Acceptance and Commitment Therapy (ACT) can be effective in helping individuals dealing with traumatic or distressing ‘storms’ in their lives, through a process called ‘defusion’.
Have you ever – or even now – had a thought about something in your life that makes you miserable, and just won’t go away?
It might be a relationship breakdown, something you did in the past and deeply regret.
Or maybe someone did something to you and you just hate that person so much, but can’t get him or her out of your mind?
Perhaps it was an event or a series of events in the past that gives you nightmares or constant intrusive thoughts?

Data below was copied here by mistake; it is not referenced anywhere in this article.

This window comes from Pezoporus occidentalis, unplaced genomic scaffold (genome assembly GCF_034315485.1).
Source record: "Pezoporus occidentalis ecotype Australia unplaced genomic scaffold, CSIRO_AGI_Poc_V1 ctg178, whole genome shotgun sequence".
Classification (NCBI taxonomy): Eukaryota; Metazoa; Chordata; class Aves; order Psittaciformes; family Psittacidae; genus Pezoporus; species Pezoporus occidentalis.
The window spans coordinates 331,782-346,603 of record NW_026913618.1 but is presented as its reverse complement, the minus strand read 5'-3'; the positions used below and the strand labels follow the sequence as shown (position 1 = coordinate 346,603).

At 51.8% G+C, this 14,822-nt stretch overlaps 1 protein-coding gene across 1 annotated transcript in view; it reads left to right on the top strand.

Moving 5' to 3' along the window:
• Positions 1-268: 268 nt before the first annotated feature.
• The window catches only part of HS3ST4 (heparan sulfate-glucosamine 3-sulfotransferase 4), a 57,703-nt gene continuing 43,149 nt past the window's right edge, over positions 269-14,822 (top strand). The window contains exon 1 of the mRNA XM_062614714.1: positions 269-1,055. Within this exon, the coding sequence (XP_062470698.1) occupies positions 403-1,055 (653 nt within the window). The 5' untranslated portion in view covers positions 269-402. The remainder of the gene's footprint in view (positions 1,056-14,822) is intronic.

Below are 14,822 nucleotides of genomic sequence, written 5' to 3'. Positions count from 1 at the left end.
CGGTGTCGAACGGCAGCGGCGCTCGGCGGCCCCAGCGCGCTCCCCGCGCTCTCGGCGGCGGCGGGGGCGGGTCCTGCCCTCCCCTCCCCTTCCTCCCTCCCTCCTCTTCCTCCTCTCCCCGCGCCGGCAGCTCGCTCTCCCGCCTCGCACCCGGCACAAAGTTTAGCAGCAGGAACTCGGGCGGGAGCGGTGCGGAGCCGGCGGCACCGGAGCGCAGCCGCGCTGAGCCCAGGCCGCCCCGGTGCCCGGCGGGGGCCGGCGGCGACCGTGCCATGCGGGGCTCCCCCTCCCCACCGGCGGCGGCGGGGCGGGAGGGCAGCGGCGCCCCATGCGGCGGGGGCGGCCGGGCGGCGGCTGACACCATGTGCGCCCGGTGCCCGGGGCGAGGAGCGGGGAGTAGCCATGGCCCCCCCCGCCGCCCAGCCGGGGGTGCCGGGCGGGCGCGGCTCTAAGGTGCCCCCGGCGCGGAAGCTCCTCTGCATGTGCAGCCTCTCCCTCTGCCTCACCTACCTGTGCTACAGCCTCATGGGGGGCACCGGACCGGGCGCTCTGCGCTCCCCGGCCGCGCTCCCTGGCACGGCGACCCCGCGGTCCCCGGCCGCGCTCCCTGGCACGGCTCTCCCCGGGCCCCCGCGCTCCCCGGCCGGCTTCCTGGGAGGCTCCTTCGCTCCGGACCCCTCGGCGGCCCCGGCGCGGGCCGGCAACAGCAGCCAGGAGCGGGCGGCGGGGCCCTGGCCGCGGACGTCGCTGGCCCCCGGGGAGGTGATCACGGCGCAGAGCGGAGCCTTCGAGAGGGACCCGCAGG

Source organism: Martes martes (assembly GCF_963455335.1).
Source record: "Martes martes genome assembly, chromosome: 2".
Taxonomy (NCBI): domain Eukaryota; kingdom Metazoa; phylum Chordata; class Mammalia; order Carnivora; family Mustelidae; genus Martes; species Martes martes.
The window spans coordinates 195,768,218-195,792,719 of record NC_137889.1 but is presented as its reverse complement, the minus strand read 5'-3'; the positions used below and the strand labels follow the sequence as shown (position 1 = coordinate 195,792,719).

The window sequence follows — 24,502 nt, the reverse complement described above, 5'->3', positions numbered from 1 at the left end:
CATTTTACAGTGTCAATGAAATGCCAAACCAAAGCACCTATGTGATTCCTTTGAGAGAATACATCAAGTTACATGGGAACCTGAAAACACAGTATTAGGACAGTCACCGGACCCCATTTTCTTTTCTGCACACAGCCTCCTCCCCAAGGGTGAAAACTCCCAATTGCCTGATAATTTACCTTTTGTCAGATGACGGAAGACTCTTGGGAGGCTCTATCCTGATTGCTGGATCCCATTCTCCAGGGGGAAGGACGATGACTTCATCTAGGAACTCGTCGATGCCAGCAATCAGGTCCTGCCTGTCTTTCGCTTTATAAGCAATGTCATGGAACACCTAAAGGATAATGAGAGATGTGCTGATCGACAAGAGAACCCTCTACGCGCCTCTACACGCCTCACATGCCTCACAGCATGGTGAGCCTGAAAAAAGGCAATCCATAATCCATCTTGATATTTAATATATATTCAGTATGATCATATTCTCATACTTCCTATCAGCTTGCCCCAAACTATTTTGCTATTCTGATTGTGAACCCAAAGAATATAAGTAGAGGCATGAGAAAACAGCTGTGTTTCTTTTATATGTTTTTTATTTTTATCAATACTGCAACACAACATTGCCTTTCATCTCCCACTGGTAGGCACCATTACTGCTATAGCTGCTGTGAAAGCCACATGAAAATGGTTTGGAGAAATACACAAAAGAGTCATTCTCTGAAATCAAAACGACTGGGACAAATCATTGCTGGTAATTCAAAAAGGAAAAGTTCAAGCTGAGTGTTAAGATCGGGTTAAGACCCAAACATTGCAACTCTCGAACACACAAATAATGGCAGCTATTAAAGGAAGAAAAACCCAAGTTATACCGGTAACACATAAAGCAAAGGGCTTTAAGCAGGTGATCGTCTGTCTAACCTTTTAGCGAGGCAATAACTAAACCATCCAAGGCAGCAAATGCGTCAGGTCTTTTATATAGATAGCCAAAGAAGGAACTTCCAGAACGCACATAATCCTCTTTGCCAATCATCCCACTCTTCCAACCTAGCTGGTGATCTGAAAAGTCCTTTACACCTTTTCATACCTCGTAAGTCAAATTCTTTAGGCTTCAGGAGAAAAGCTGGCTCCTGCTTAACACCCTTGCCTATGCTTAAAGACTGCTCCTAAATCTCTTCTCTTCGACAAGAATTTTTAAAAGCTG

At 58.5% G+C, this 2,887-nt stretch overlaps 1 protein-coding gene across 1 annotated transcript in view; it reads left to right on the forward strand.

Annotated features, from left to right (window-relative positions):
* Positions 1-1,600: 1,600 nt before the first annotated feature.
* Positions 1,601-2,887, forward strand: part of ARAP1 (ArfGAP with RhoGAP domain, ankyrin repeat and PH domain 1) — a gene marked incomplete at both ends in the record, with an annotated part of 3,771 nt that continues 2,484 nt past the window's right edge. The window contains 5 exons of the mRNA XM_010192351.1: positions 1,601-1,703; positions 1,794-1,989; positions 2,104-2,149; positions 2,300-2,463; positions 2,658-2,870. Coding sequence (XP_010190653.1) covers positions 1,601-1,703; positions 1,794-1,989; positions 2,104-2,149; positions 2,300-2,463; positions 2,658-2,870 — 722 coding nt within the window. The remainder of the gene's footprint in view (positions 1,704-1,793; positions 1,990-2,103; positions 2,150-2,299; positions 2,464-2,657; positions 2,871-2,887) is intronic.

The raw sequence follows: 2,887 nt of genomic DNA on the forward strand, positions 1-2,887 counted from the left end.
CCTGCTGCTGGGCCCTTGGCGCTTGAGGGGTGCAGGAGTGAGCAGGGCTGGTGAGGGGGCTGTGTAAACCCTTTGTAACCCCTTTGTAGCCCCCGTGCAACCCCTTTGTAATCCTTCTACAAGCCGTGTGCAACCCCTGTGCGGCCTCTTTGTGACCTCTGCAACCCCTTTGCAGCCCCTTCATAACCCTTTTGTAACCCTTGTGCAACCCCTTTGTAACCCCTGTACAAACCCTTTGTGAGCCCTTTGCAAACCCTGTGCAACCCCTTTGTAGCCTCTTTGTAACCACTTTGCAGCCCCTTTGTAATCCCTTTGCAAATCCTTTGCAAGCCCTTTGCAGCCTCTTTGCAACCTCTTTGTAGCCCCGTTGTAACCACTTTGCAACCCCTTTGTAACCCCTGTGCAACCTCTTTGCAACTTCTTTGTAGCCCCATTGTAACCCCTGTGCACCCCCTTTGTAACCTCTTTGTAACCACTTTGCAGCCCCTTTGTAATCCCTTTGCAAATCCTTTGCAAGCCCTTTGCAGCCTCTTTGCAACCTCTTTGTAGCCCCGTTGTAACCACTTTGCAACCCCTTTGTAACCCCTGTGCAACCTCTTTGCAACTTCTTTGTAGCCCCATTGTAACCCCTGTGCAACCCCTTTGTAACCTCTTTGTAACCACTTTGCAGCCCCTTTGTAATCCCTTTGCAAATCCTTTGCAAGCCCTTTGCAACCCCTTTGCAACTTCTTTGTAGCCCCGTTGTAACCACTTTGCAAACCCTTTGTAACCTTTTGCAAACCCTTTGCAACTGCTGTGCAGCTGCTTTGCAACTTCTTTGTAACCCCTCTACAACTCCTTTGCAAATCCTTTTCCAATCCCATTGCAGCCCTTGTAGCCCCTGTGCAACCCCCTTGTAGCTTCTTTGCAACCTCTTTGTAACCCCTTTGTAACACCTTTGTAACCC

Whatever it is, it’s so often on your mind it feels like a terrible weight on your shoulders.
What is ‘Fusion’?
Just imagine having a balloon in your left hand (or right hand if left-handed).
This balloon is a symbol of that thought about the other person, event, or regret that you just can’t let go of. And every time you have a thought or emotion about this ‘thing that just won’t go away’, you blow into the balloon, and then hold it tight so the air doesn’t get out. You have to hold onto it while you are in the bathroom, eating, working, watching TV, exercising, spending time with a loved one – all of your everyday life experiences.
And then another thought or emotion about that event, person or regret comes up again, and you blow into the balloon again. It just keeps getting bigger and bigger. And you cannot let it go!